In accordance with the requirements of the Charter of Budget Honesty I am tabling this ministerial statement to set out the reason for the increase in borrowings.

The unprecedented scale and speed of the government’s economic response has driven a rapid increase in borrowings. While there will be a significant increase in government debt, which will take many years to repay, our measures have been designed in a way that protect the structural integrity of the budget.

Australians know there is no money tree. What we borrow today, we must repay in the future. Temporary and targeted, the new spending measures were not designed to go forever but to build a bridge to the recovery phase. As Standard & Poor’s stated less than four weeks ago, while the government’s fiscal measures will ‘weigh heavily on public finances in the immediate future, they won’t structurally weaken Australia’s fiscal position.’ 

With $320 billion, or 16.4 per cent of GDP, in financial support, our focus is getting the country through the crisis and positioning the economy to recover on the other side. This has only been possible because of the strength of our economic position when we entered the crisis. Growth had risen from 1.8 to 2.2 per cent in the December quarter, and the IMF was forecasting the Australian economy to grow faster than the United States, the United Kingdom, Japan, France and Germany in both 2020 and 2021. The unemployment rate fell in February to 5.1 per cent, with the participation rate at near record highs against the backdrop of 1½ million new jobs being created over the last six years.

After inheriting a budget deficit of $48½ billion, the budget was back in balance for the first time in eleven years, and, despite the adverse economic impacts from the global trade tensions, fires, floods and drought, we were on track for the first surplus in 12 years. Our ability to handle this crisis has once again reminded Australians of the importance of a strong and stable financial position which must always be a primary responsibility of government. 

The proven path for paying back debt is not through higher taxes, which curtail aspiration and investment, but by growing the economy through productivity-enhancing reforms. Our focus will be on practical solutions to the most significant challenges which will be front and centre in the post-coronavirus world: reskilling and upskilling the workforce; maintaining our $100 billion, 10-year infrastructure pipeline; cutting red tape to reduce the cost burden on businesses and the economy; and tax and industrial relations reform as a means of increasing our competitiveness.

The values and the principles that have guided coalition reforms in the past must guide us again in the future: encouraging personal responsibility; maximising personal choice; rewarding effort and risk taking whilst ensuring a safety net which is underpinned by a sense of decency and fairness.

Unleashing the power of dynamic, innovative, and open markets must be central to the recovery, with the private sector leading job creation, not government. We know that a strong economy is the foundation for everything else, and only with a strong economy can you provide the health, education, and essential services that Australians rely on.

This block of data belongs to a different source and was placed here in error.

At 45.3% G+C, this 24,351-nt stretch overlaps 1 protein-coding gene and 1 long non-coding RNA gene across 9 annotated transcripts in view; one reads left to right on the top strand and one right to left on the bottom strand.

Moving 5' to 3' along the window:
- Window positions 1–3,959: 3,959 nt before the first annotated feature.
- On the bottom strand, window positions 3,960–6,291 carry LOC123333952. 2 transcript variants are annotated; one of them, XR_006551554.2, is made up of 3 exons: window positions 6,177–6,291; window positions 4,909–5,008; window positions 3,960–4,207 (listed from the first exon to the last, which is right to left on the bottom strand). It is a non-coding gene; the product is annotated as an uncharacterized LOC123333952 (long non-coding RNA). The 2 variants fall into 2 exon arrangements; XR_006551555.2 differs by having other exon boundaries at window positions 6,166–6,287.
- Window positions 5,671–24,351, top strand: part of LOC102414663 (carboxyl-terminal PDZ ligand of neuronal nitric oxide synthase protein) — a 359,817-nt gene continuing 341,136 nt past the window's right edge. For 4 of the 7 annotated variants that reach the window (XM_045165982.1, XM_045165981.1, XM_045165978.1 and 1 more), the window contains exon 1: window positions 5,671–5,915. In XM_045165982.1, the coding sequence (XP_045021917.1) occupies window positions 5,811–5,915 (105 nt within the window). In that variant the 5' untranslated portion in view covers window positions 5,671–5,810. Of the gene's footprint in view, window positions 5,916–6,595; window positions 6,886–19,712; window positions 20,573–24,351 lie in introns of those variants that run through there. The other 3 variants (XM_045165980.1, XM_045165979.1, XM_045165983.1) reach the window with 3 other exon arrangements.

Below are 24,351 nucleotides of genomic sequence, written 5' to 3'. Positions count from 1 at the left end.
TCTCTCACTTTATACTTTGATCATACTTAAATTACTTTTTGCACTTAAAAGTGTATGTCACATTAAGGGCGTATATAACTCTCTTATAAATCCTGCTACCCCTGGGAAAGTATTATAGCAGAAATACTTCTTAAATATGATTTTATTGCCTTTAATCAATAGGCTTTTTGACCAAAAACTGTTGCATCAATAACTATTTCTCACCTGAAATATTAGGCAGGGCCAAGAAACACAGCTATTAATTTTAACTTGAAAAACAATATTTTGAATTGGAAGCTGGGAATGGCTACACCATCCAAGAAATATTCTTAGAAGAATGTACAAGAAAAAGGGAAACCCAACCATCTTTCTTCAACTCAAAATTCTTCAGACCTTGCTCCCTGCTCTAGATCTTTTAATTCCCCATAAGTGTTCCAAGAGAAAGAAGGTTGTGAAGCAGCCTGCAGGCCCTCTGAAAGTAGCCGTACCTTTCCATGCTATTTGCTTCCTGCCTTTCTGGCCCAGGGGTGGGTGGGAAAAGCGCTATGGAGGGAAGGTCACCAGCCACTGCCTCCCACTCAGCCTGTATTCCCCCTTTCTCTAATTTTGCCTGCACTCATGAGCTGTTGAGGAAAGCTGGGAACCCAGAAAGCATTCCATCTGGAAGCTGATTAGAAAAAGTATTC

The economic response to the crisis

Conscious of the extraordinary health and economic shock created by the coronavirus, the government was determined to act quickly and decisively. We were in a race against time to replenish our personal protective equipment stocks, increase the capacity of our intensive care units and secure a sufficient number of ventilators to deal with the expected surge in demand.

We provided additional funding to our scientists and medical researchers who are participating in a global mission to find a vaccine. We entered into an equal cost-sharing arrangement with the states and territories to meet the extra burden on hospitals. Non-urgent elective surgeries were suspended, and we guaranteed the viability of private and not-for-profit hospitals to ensure that over 30,000 beds and 105,000 healthcare professionals were available. We allocated more than $850 million to the aged-care sector to provide additional support and services at this difficult time.

On the economic front, in less than a three-week period we announced three separate support packages, each complementary and each building on the other. Combined, they represent the largest fiscal response in Australia’s history. Over $25 billion of support has already flowed to households and businesses in recent weeks, with more than $30 billion to flow in the next month. This is the largest and fastest injection of economic support Australia has ever seen. Our economic measures fall into three categories: support for households; support for business and employment; and support for the financial system.

For households, our actions are designed to cushion the blow from the income shock and to support consumption across the economy. Given the level of uncertainty, our economic measures provide more than financial relief. They provide a psychological boost as well. There are so many stories from across the nation about how our measures have provided an economic lifeline to people in their hour of need. Luke, the owner of a local restaurant and bar in Chapel Hill, Brisbane, said JobKeeper ‘saved our bacon’. Sorry and excuse my coughing, Mr Speaker—I need some water. It’s too long a speech! Adrian, the owner of an auto business in Moonah, Hobart, said JobKeeper has turned out to be a ‘saviour’.